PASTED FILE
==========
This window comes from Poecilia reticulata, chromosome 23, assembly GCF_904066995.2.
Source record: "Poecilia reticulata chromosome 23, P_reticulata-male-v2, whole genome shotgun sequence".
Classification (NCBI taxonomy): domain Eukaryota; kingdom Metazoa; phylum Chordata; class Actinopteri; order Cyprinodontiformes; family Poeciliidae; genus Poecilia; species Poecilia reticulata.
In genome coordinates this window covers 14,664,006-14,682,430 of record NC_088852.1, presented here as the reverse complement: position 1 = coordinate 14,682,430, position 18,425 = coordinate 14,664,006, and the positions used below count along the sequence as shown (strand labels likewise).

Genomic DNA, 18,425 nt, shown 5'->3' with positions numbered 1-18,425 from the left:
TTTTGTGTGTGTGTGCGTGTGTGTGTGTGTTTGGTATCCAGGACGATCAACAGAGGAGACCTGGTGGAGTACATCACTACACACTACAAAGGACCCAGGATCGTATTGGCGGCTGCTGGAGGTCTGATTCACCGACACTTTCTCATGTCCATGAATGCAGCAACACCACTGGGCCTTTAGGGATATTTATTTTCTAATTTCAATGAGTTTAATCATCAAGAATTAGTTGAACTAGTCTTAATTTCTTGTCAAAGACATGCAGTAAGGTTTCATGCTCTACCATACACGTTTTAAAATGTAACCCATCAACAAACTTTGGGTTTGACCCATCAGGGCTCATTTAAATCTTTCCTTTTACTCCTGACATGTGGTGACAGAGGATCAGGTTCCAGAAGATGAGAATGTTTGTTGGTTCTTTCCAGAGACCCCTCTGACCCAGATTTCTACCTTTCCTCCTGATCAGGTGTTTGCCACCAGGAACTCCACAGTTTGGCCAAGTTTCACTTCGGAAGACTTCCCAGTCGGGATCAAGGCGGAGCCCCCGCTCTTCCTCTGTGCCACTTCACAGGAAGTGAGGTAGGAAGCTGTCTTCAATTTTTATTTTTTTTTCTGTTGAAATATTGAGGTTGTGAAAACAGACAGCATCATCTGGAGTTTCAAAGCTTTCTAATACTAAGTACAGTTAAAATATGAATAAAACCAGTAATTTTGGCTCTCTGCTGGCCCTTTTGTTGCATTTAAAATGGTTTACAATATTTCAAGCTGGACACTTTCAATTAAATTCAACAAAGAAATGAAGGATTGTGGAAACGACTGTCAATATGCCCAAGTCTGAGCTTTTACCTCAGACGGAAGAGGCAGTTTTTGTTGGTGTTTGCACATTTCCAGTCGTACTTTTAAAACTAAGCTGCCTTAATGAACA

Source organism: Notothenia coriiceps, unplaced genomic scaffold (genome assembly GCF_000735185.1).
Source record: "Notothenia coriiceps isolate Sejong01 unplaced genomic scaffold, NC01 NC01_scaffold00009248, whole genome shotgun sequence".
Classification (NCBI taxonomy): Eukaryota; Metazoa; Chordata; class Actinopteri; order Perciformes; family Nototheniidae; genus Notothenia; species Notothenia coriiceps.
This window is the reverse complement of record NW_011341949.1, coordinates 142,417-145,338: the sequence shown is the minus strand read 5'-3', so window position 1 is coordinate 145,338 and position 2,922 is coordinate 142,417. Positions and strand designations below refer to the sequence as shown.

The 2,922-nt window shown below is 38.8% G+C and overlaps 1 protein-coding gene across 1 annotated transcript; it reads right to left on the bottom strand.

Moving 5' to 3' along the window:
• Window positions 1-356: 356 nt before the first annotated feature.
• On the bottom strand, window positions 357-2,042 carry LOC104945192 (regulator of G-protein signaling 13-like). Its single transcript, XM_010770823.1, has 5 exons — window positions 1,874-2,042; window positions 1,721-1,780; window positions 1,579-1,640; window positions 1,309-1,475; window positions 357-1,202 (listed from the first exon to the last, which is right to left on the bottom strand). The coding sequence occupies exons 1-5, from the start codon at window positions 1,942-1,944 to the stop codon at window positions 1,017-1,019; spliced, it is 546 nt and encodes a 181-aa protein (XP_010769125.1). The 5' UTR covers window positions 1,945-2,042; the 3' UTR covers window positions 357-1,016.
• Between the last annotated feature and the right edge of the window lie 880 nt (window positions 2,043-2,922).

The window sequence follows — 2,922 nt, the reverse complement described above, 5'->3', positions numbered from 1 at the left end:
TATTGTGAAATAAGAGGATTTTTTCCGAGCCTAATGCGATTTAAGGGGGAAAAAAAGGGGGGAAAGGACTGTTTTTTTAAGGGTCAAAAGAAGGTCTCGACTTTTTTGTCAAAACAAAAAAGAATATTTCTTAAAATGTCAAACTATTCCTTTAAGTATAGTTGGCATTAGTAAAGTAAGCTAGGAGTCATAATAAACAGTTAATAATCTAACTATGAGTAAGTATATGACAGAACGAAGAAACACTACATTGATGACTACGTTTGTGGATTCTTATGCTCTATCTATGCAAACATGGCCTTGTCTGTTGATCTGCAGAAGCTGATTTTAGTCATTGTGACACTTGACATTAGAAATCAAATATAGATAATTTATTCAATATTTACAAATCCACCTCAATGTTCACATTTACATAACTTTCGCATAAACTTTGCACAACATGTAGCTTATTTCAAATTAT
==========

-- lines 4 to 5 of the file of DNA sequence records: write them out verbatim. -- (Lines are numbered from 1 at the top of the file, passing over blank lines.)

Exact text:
In genome coordinates this window covers 14,664,006-14,682,430 of record NC_088852.1, presented here as the reverse complement: position 1 = coordinate 14,682,430, position 18,425 = coordinate 14,664,006, and the positions used below count along the sequence as shown (strand labels likewise).

Genomic DNA, 18,425 nt, shown 5'->3' with positions numbered 1-18,425 from the left: